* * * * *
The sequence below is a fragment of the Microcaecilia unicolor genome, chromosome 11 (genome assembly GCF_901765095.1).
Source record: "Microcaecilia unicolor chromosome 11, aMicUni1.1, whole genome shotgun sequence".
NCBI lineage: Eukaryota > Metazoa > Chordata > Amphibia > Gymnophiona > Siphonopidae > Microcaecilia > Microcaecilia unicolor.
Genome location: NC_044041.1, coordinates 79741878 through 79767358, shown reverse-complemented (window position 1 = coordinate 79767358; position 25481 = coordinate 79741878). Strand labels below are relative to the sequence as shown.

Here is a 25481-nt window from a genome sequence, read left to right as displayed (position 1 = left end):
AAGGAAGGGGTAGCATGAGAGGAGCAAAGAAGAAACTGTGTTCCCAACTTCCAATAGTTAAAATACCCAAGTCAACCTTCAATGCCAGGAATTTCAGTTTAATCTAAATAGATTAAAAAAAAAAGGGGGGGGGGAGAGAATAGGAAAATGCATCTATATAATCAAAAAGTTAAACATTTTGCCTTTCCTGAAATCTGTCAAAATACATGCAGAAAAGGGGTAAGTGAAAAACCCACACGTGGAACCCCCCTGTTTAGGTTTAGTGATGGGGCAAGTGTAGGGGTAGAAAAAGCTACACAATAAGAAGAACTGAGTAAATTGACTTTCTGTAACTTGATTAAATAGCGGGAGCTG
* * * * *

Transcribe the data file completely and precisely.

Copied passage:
The sequence below is a fragment of the Microcaecilia unicolor genome, chromosome 11 (genome assembly GCF_901765095.1).
Source record: "Microcaecilia unicolor chromosome 11, aMicUni1.1, whole genome shotgun sequence".
NCBI lineage: Eukaryota > Metazoa > Chordata > Amphibia > Gymnophiona > Siphonopidae > Microcaecilia > Microcaecilia unicolor.
Genome location: NC_044041.1, coordinates 79741878 through 79767358, shown reverse-complemented (window position 1 = coordinate 79767358; position 25481 = coordinate 79741878). Strand labels below are relative to the sequence as shown.

Here is a 25481-nt window from a genome sequence, read left to right as displayed (position 1 = left end):
AAGGAAGGGGTAGCATGAGAGGAGCAAAGAAGAAACTGTGTTCCCAACTTCCAATAGTTAAAATACCCAAGTCAACCTTCAATGCCAGGAATTTCAGTTTAATCTAAATAGATTAAAAAAAAAAGGGGGGGGGGAGAGAATAGGAAAATGCATCTATATAATCAAAAAGTTAAACATTTTGCCTTTCCTGAAATCTGTCAAAATACATGCAGAAAAGGGGTAAGTGAAAAACCCACACGTGGAACCCCCCTGTTTAGGTTTAGTGATGGGGCAAGTGTAGGGGTAGAAAAAGCTACACAATAAGAAGAACTGAGTAAATTGACTTTCTGTAACTTGATTAAATAGCGGGAGCTG